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The Seed Has the Bodysnatchers Invade Again
It's a little repetitive, but still fun.
Sam Walker’s The Seed, now available on Shudder, is a clever riff on Invasion of the Body Snatchers with more gore and sex, and an unexpected focus on female friendships and conflicting desires. It has a number of plot problems, and isn’t quite sure how to resolve the issues it raises. But it’s a promising debut.
Three childhood friends—extrovert fabulous social media-influencer Deidre (Lucy Martin), introvert Luddite working-class Charlotte (Chelsea Edge), and wealthy, nervous, and indecisive Heather (Sophie Vavasseur)—drive to Heather’s father’s luxurious home in the Mojave desert to hang out and watch a once-in-a-lifetime meteor shower. During the shower, something which definitely is not an armadillo hurtles from the sky and lands in the pool. It is heavy and mottled and smells bad. But one by one it starts to grow on them. And in them.
The thing’s head is too big for its grotesque body, and it squawks loudly and terrifyingly when distressed or when it wants food. It’s a kind of nightmare baby, and the women’s fascination with it is presented as a twisted maternal impulse.
The baby creature also has some sort of hypnotic power to pull the women into a sexual fugue state involving psychedelic visions, slime, and tentacles. When it’s done with them, they exhibit ominous Alien-like appetites for large quantities of food.
Horror movies are often about a monstrous feminine—a kind of shapeless gendered degendering nightmare which seduces and corrupts male bodies and male bodily integrity. The Seed flips that around. The creature here might be called a monstrous masculine, which cajoles and mesmerizes and tentacle-sexes women into gendered roles. The women’s-only getaway fractures and ichorously dissolves as Charlotte, Deirdre, and Heather find themselves confusingly and out of chronology becoming pregnant, falling in love/lust, and acting as moms. Something male enters their relationship, and the apocalypse comes close behind.
That’s a great premise, and the film has moments that live up to it. The baby-thing in itself is a great invention as a practical effect; it manages to be repulsive and just neotenous enough to be a little cute if you look at it sideways. The dream-state sex monstrosity has some of the squicky energy of the fleshy climax of The Society. And in one of the best set-pieces, Heather eats eggs as finger-food, letting the yolk drip down her chin with grotesque sensuality, while Lucy Martin as Deirdre wades into the pool, her body jerking and flexing like a sexualized puppet is trying to crawl out of her skin.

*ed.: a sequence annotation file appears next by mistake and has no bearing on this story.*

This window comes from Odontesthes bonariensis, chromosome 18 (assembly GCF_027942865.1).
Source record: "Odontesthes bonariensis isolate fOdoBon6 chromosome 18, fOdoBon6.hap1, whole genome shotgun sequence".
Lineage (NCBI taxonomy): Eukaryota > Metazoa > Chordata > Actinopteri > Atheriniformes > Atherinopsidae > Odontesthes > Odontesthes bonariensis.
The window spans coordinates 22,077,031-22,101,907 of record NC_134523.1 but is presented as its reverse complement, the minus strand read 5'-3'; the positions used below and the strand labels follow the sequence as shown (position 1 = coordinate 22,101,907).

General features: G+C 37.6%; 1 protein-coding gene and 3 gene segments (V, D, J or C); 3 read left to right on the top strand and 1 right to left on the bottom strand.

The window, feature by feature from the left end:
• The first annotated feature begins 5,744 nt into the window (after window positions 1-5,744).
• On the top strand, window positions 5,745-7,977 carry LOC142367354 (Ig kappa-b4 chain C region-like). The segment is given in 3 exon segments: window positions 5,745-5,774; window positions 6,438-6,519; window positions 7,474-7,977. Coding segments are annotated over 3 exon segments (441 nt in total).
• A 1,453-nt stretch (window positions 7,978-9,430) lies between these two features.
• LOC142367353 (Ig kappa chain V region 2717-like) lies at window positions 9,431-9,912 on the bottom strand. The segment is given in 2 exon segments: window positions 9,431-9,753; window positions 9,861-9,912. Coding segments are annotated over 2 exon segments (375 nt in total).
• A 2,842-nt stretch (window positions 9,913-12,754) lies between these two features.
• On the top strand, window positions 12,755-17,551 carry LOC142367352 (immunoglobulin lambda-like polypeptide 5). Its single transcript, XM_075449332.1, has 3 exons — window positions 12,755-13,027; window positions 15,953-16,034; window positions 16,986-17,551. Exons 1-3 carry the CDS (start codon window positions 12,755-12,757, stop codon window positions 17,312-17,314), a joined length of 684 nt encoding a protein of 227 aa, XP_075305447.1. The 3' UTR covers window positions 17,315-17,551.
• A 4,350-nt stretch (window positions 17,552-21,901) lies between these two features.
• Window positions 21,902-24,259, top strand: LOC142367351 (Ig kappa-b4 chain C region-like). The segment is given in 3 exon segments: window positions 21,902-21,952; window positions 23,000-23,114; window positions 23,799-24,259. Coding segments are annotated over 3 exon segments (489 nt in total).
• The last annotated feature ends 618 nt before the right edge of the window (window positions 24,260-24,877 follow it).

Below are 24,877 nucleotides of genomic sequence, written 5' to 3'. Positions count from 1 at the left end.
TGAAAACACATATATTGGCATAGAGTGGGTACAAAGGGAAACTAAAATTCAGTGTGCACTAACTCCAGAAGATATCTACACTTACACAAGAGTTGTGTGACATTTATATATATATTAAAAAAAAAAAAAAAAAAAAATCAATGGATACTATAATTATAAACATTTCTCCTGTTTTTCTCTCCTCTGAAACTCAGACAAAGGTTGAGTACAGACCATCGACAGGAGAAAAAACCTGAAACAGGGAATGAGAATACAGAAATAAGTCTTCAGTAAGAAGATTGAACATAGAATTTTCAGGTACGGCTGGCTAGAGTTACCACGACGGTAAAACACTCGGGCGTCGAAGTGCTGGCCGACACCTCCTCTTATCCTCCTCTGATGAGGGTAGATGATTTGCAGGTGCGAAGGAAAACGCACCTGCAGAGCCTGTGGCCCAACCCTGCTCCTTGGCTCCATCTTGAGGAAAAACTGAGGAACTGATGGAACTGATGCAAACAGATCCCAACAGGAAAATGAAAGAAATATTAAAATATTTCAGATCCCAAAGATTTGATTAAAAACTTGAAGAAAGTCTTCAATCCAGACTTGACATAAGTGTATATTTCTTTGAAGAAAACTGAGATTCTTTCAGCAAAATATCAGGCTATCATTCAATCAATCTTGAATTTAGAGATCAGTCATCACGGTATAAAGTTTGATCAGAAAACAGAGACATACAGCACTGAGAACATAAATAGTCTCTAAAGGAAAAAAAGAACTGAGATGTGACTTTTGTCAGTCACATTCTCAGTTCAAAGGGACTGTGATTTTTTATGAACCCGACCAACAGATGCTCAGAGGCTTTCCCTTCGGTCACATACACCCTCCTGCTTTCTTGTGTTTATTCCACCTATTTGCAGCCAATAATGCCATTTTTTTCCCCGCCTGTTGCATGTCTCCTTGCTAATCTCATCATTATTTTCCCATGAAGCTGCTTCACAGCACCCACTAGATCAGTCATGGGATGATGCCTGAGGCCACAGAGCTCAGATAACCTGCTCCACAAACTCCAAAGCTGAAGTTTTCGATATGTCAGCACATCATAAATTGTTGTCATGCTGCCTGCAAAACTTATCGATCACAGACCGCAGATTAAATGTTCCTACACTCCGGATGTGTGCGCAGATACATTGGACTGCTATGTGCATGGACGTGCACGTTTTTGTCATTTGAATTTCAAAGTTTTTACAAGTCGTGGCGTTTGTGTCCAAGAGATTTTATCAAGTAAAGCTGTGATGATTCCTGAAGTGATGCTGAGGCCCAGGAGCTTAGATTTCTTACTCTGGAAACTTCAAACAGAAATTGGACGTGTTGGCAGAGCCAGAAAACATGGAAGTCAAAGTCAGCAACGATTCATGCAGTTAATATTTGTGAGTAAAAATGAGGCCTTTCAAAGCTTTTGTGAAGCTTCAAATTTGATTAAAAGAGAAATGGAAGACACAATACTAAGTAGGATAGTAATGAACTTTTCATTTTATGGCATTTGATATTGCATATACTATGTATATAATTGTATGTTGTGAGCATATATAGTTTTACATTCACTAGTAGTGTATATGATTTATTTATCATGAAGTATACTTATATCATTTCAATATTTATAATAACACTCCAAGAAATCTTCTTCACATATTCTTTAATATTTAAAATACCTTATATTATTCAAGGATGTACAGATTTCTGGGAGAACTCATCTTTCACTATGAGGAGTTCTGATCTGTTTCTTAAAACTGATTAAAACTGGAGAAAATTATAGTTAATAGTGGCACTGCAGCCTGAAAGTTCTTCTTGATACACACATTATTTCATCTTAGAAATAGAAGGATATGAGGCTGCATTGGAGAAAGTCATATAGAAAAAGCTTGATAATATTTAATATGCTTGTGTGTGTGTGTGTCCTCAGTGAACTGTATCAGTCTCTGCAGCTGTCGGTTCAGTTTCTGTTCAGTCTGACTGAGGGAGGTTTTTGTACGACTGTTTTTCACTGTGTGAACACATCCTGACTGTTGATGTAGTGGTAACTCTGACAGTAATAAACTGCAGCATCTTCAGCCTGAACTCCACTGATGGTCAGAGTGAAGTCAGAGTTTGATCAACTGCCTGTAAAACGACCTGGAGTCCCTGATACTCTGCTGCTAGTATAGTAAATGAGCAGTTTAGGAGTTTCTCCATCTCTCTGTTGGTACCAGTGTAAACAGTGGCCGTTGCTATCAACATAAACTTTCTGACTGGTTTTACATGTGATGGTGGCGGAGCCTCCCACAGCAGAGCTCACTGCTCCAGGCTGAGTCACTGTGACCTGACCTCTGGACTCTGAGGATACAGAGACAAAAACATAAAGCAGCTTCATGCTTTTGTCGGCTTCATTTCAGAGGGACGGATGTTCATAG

Not everything works though. In a film about female friendships, those female friendships aren’t very well defined. Deirdre for example is always more a caricature of social influencer vanity and artificiality than a real person. Heather doesn’t have much of a personality beyond worrying that the baby thing will make a mess of her dad’s house. Charlotte is a default horror movie protagonist without many other disntinguishing characteristics.
The film seems a lot more interested in lingering on images of the actor’s semi-nude bodies than in exploring who they are. The alien male gaze defines them from the beginning, rather than being something that creeps up on them and devours them. As a result, when the women have an inevitable falling out, and when they lose their personalities and turn into bodies, it has little emotional resonance or power. We’ve never known them, so watching them lose each other and themselves isn’t especially meaningful. That badly undermines the impact of the third act.
Director Walker also has difficulties with his plot. It’s not unusual for horror movies to fudge to keep their Final Girl alive. But even by those standards the baby monster’s powers wax and wane with irritating illogic. We establish early on that it has sweeping power to protect itself…and then for some reason it doesn’t protect itself? A horror movie should increase in terror towards the end, not leave you wondering why the big bad isn’t bigger and more bad.
Some of these problems at least feel like the result of constrained budgets and especially of a constrained 90-minute run time. Another half hour or so might have given Walker the chance to develop his characters and fill in the plot holes. The Seed doesn’t quite work. But you can see Walker coaxing some of its elements into a more satisfyingly monstrous growth given a little more time and care.
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